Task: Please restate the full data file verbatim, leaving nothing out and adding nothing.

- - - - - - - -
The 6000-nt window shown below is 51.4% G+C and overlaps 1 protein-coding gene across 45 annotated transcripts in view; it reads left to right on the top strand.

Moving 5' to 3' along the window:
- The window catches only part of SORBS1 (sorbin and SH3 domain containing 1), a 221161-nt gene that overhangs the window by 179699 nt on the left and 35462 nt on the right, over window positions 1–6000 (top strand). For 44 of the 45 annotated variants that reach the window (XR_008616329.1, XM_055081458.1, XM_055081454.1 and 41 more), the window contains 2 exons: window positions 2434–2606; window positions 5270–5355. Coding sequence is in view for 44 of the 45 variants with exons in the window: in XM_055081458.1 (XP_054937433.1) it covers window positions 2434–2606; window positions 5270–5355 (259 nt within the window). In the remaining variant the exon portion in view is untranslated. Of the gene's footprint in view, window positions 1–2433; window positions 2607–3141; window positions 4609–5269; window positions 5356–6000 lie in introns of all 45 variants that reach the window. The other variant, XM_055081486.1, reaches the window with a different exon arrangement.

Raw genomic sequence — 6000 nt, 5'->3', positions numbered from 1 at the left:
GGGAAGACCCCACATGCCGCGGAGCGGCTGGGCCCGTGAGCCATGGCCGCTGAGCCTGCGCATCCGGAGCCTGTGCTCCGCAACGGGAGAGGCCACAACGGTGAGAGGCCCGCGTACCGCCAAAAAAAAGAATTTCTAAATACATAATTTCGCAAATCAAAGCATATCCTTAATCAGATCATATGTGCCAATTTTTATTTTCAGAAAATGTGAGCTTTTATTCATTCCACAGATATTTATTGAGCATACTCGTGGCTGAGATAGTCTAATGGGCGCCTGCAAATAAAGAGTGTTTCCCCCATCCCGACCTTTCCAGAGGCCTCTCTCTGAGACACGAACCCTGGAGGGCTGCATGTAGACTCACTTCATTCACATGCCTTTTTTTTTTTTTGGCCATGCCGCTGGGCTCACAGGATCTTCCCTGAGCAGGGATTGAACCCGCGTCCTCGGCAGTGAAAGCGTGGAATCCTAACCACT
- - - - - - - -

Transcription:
The 6000-nt window shown below is 51.4% G+C and overlaps 1 protein-coding gene across 45 annotated transcripts in view; it reads left to right on the top strand.

Moving 5' to 3' along the window:
- The window catches only part of SORBS1 (sorbin and SH3 domain containing 1), a 221161-nt gene that overhangs the window by 179699 nt on the left and 35462 nt on the right, over window positions 1–6000 (top strand). For 44 of the 45 annotated variants that reach the window (XR_008616329.1, XM_055081458.1, XM_055081454.1 and 41 more), the window contains 2 exons: window positions 2434–2606; window positions 5270–5355. Coding sequence is in view for 44 of the 45 variants with exons in the window: in XM_055081458.1 (XP_054937433.1) it covers window positions 2434–2606; window positions 5270–5355 (259 nt within the window). In the remaining variant the exon portion in view is untranslated. Of the gene's footprint in view, window positions 1–2433; window positions 2607–3141; window positions 4609–5269; window positions 5356–6000 lie in introns of all 45 variants that reach the window. The other variant, XM_055081486.1, reaches the window with a different exon arrangement.

Raw genomic sequence — 6000 nt, 5'->3', positions numbered from 1 at the left:
GGGAAGACCCCACATGCCGCGGAGCGGCTGGGCCCGTGAGCCATGGCCGCTGAGCCTGCGCATCCGGAGCCTGTGCTCCGCAACGGGAGAGGCCACAACGGTGAGAGGCCCGCGTACCGCCAAAAAAAAGAATTTCTAAATACATAATTTCGCAAATCAAAGCATATCCTTAATCAGATCATATGTGCCAATTTTTATTTTCAGAAAATGTGAGCTTTTATTCATTCCACAGATATTTATTGAGCATACTCGTGGCTGAGATAGTCTAATGGGCGCCTGCAAATAAAGAGTGTTTCCCCCATCCCGACCTTTCCAGAGGCCTCTCTCTGAGACACGAACCCTGGAGGGCTGCATGTAGACTCACTTCATTCACATGCCTTTTTTTTTTTTTGGCCATGCCGCTGGGCTCACAGGATCTTCCCTGAGCAGGGATTGAACCCGCGTCCTCGGCAGTGAAAGCGTGGAATCCTAACCACT